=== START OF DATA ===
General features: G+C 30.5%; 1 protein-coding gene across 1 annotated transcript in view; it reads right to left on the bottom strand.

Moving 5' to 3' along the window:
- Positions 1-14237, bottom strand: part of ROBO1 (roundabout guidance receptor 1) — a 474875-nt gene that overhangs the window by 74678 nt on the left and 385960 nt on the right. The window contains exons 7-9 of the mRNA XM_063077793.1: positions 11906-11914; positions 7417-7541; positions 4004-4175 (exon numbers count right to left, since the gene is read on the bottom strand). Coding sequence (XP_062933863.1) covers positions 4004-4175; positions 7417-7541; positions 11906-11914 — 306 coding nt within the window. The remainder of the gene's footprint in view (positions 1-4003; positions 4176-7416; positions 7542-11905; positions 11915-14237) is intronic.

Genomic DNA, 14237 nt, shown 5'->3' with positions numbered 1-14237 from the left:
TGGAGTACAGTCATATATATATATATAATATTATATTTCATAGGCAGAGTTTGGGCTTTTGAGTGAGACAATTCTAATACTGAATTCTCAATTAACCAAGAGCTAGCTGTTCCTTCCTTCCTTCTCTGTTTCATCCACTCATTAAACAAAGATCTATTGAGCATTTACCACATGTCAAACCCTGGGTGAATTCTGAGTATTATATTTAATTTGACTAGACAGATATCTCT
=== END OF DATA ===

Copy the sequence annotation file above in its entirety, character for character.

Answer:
General features: G+C 30.5%; 1 protein-coding gene across 1 annotated transcript in view; it reads right to left on the bottom strand.

Moving 5' to 3' along the window:
- Positions 1-14237, bottom strand: part of ROBO1 (roundabout guidance receptor 1) — a 474875-nt gene that overhangs the window by 74678 nt on the left and 385960 nt on the right. The window contains exons 7-9 of the mRNA XM_063077793.1: positions 11906-11914; positions 7417-7541; positions 4004-4175 (exon numbers count right to left, since the gene is read on the bottom strand). Coding sequence (XP_062933863.1) covers positions 4004-4175; positions 7417-7541; positions 11906-11914 — 306 coding nt within the window. The remainder of the gene's footprint in view (positions 1-4003; positions 4176-7416; positions 7542-11905; positions 11915-14237) is intronic.

Genomic DNA, 14237 nt, shown 5'->3' with positions numbered 1-14237 from the left:
TGGAGTACAGTCATATATATATATATAATATTATATTTCATAGGCAGAGTTTGGGCTTTTGAGTGAGACAATTCTAATACTGAATTCTCAATTAACCAAGAGCTAGCTGTTCCTTCCTTCCTTCTCTGTTTCATCCACTCATTAAACAAAGATCTATTGAGCATTTACCACATGTCAAACCCTGGGTGAATTCTGAGTATTATATTTAATTTGACTAGACAGATATCTCT